Of course, many of our priority projects have been ongoing since the reopening of the North Coast office in 2021 or even for decades before that. Here are two of our top continuing priorities for 2024: 


Advocating for mining reform
In addition to the fight to stop Conway Medical Center across from Lewis Ocean Bay, our opposition to the Edge Road sand mine on the border of the preserve was unsuccessful at the permitting stage so we took it to court. That suit is still in litigation, with hearings scheduled for the Mining Council and Administrative Law Court in January. Since then, we have seen two more permit applications in Horry County for mines adjacent to conservation lands: the expansion of the Depot Road mine next to the Waccamaw River Park and Waccamaw National Wildlife Refuge and the West Cox Ferry Road mine surrounded on three sides by the Waccamaw National Wildlife Refuge. It is clear we need mining reforms at both the state level and local zoning ordinances in Horry County to combat the inappropriate siting of mines.  

Thankfully, Florence County is considering just that. In response to a proposed 260-acre sand mine in the Salem community abutting Deep Creek and just one mile upstream of the scenic Lynches River, Florence County Council passed an emergency ordinance putting in place a moratorium on new sand mines while an environmental analysis could be conducted and regulations considered. This is in no small part due to the more than 200 residents who attended, asked questions, and raised concerns at the DHEC public hearing in December.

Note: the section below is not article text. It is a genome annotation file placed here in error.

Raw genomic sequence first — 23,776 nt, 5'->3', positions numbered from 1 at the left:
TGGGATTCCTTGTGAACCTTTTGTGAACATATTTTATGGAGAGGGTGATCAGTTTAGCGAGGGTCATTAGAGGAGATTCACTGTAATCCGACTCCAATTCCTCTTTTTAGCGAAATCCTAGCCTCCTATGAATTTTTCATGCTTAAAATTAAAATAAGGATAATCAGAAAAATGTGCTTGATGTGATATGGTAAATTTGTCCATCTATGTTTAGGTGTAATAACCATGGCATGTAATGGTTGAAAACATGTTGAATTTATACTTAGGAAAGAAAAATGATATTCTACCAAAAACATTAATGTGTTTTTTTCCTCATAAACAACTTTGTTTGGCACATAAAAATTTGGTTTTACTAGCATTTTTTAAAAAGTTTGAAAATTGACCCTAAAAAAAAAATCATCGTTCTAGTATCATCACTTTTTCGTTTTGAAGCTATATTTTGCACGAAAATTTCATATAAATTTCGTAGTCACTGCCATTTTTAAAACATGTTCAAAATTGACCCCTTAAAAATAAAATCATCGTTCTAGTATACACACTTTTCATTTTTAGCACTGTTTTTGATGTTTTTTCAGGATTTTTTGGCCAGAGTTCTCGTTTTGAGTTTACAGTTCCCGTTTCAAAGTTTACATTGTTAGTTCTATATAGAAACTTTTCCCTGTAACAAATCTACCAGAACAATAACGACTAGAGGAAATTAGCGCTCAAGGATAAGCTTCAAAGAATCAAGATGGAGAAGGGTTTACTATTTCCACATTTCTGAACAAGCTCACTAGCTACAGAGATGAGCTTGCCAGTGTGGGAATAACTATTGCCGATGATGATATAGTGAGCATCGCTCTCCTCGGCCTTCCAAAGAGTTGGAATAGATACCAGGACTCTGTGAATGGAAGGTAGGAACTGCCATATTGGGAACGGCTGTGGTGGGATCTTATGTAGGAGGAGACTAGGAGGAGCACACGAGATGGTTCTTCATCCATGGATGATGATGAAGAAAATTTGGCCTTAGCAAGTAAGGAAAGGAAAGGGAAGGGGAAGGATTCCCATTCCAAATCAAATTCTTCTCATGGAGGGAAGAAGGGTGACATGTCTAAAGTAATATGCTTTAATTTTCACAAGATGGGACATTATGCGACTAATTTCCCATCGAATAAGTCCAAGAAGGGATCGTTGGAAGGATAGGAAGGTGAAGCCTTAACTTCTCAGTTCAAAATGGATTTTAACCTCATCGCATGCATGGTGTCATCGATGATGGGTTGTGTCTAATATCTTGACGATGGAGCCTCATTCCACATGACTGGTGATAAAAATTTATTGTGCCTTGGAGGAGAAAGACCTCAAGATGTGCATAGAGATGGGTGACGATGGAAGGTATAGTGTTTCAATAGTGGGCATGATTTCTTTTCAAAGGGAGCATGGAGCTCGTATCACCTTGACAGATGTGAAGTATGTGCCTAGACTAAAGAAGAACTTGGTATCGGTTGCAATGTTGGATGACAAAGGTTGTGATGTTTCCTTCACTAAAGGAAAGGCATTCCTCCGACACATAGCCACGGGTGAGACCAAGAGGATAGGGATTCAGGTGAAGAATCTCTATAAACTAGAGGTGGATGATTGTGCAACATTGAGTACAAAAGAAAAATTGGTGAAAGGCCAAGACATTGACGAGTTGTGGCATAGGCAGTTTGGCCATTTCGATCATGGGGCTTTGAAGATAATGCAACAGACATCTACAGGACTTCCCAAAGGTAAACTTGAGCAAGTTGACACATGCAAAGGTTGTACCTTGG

Battling unnecessary billion-dollar projects
For over 30 years, the Conservation League has advocated against I-73 and the formerly titled Southern Evacuation Lifeline, now known as the SC Highway 22 Extension. These unnecessary highways would destroy hundreds of acres of protected wetlands and farmland through communities already facing major flooding —and at exorbitant price tags. Now, Horry County is discussing a referendum for a 25-year transportation tax for the ballot in November 2024 to raise $4 billion in sales tax revenue to pay for these and other projects. Horry County plans to host a series of community meetings to garner feedback on the proposed project list at the end of January and we will need your help in ensuring improvements to our existing roads are prioritized before new highways. To learn more, join the Conservation League and Southern Environmental Law Center on Tuesday, January 16 at 6pm at the James R. Frazier Community Center in Bucksport to hear more about the SC Highway 22 Extension. 


With your help, we have made great strides addressing our priorities and we will continue the fight to ensure the North Coast remains a vibrant place to live, work, and play. No matter what happens, we know 2024 will be exciting and we hope you’ll continue to join us for the ride.  

Special thanks to the Frances P. Bunnelle Foundation, Waccamaw Community Foundation, and the many Conservation League donors and supporters who make this work possible.  


Wishing you a Happy New Year,


Contact Us

[email protected] · 843.723.8035

Stay Up-To-Date

Sign up for the latest news from the Coastal Conservation League and find out how you can get involved in our efforts.